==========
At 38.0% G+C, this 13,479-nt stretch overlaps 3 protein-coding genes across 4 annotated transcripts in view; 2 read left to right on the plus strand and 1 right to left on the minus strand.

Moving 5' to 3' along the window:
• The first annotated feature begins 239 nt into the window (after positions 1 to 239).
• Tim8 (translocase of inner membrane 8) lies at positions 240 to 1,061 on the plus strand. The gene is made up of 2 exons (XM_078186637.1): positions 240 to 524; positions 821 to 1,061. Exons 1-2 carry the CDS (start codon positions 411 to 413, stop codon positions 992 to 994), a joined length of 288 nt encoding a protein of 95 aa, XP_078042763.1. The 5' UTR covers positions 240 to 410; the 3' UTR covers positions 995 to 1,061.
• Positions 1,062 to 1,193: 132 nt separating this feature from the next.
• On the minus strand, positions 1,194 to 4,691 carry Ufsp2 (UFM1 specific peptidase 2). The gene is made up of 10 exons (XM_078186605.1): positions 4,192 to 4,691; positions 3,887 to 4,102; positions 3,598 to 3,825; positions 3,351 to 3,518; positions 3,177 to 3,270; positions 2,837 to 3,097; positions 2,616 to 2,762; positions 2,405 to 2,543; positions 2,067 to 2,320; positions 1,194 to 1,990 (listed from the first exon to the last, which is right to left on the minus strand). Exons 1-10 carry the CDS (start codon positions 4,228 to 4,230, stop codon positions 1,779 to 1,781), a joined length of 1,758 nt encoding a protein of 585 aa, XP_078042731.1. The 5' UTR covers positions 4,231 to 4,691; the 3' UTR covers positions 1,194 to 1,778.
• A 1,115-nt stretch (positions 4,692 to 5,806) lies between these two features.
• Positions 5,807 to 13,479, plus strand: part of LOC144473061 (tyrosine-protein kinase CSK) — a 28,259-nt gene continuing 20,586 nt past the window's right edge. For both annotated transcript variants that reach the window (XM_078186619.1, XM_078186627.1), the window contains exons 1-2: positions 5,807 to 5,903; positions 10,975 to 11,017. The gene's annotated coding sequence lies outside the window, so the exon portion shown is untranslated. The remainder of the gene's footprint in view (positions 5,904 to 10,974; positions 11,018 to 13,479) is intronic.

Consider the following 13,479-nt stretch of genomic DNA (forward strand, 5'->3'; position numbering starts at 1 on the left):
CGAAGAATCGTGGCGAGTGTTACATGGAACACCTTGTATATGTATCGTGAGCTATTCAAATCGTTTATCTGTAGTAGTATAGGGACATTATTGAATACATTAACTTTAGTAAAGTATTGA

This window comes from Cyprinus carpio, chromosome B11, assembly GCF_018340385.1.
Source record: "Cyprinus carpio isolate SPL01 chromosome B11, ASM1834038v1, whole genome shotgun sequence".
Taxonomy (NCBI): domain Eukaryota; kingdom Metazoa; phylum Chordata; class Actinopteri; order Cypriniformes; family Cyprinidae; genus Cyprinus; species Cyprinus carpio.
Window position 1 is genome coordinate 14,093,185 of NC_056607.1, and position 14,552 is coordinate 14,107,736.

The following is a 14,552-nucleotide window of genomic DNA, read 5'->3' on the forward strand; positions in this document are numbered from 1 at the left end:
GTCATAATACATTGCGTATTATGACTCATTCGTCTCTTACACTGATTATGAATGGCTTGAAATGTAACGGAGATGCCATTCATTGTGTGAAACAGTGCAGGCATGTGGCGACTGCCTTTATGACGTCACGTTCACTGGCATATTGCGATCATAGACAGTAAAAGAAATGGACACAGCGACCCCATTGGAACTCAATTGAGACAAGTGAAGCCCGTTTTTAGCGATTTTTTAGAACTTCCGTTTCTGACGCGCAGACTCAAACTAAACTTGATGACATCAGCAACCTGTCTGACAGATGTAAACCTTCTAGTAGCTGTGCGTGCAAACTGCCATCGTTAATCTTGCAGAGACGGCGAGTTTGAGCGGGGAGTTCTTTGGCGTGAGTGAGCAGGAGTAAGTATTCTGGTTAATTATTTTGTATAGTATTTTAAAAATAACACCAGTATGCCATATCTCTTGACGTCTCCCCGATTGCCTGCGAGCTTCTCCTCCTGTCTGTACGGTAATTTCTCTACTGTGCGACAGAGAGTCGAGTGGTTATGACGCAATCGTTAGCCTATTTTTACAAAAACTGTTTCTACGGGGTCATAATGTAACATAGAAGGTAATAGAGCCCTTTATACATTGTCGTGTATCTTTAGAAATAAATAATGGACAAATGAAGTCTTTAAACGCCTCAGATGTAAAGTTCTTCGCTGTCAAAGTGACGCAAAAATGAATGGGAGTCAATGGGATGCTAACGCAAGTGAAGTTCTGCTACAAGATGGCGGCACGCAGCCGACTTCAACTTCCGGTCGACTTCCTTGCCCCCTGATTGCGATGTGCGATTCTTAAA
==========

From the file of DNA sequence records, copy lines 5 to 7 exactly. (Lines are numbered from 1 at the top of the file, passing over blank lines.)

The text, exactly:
• Positions 1,062 to 1,193: 132 nt separating this feature from the next.
• On the minus strand, positions 1,194 to 4,691 carry Ufsp2 (UFM1 specific peptidase 2). The gene is made up of 10 exons (XM_078186605.1): positions 4,192 to 4,691; positions 3,887 to 4,102; positions 3,598 to 3,825; positions 3,351 to 3,518; positions 3,177 to 3,270; positions 2,837 to 3,097; positions 2,616 to 2,762; positions 2,405 to 2,543; positions 2,067 to 2,320; positions 1,194 to 1,990 (listed from the first exon to the last, which is right to left on the minus strand). Exons 1-10 carry the CDS (start codon positions 4,228 to 4,230, stop codon positions 1,779 to 1,781), a joined length of 1,758 nt encoding a protein of 585 aa, XP_078042731.1. The 5' UTR covers positions 4,231 to 4,691; the 3' UTR covers positions 1,194 to 1,778.
• A 1,115-nt stretch (positions 4,692 to 5,806) lies between these two features.